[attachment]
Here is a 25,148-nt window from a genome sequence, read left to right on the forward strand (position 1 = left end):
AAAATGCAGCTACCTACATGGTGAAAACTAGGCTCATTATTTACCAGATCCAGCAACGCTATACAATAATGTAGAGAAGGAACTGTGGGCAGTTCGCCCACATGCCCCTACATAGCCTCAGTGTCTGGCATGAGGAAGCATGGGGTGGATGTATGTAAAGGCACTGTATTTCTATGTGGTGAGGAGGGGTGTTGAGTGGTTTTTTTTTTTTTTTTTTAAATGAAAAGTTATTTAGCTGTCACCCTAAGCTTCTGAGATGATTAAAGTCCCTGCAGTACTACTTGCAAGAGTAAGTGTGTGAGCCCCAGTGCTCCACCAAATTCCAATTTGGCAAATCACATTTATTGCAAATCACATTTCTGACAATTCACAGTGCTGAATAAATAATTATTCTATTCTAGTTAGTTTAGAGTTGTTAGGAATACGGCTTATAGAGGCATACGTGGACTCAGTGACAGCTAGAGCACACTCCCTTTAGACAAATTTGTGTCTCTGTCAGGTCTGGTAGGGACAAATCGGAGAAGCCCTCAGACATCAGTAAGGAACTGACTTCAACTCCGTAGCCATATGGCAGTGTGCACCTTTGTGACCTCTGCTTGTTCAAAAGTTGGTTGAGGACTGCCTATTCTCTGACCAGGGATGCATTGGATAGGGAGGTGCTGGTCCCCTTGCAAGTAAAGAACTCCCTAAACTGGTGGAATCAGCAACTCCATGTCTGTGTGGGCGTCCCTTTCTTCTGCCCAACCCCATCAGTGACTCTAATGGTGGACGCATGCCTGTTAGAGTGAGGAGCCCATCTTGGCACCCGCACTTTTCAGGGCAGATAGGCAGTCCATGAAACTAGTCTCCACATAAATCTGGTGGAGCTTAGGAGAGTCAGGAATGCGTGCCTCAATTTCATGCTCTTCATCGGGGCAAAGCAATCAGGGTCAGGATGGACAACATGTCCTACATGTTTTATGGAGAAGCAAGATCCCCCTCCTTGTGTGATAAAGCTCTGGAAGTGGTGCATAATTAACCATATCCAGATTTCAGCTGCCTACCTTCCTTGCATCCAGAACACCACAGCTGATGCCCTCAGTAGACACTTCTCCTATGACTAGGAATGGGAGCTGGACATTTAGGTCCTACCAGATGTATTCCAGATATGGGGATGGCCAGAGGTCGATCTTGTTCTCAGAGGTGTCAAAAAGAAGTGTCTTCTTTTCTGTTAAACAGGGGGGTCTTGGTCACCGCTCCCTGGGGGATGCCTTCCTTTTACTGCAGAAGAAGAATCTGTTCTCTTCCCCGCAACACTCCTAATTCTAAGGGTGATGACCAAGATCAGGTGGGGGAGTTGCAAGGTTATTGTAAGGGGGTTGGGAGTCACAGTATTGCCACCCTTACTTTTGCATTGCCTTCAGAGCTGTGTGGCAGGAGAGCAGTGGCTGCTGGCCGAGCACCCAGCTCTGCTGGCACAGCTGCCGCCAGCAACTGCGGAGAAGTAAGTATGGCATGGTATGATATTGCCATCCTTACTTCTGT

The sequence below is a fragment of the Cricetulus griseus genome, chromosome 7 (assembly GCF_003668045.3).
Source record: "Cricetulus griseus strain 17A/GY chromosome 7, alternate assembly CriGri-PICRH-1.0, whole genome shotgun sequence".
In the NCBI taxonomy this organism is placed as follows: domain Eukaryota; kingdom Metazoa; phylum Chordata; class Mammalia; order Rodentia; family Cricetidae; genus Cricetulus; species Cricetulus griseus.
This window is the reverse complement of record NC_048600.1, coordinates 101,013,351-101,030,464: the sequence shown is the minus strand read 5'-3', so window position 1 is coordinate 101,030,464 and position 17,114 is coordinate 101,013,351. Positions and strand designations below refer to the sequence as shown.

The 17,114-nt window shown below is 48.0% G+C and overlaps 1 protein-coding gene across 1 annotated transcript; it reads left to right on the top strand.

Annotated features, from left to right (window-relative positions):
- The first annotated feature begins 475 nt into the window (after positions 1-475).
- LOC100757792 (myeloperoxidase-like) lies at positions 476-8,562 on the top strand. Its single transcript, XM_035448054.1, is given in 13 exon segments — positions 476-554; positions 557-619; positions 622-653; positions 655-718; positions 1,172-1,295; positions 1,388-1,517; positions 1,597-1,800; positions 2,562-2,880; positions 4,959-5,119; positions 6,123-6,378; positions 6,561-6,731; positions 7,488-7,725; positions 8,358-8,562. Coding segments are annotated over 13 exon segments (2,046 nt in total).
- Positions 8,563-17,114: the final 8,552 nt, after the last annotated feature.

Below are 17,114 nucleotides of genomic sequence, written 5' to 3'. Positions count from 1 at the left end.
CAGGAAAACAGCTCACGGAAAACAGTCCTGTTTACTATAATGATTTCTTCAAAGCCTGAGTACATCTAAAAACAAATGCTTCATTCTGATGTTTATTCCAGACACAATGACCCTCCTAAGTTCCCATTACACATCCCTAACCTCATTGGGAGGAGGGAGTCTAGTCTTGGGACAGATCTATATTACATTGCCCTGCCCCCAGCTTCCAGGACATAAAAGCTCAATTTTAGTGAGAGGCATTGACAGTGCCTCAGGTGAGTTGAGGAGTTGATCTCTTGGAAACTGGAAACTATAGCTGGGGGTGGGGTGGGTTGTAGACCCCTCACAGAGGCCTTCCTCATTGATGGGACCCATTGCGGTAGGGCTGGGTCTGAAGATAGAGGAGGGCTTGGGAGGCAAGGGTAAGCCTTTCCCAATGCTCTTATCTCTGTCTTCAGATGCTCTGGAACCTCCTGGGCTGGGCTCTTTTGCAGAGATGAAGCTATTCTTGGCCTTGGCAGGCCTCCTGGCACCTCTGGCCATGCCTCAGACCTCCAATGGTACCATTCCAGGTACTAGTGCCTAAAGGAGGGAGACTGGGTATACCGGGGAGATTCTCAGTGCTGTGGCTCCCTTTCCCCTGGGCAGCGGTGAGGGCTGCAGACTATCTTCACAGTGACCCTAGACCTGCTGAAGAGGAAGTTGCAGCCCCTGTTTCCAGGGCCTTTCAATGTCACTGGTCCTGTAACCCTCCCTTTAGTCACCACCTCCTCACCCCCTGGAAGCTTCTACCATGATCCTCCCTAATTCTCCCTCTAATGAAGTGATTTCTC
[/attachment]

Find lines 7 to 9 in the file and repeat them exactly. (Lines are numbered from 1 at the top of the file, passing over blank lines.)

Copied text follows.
The 17,114-nt window shown below is 48.0% G+C and overlaps 1 protein-coding gene across 1 annotated transcript; it reads left to right on the top strand.

Annotated features, from left to right (window-relative positions):
- The first annotated feature begins 475 nt into the window (after positions 1-475).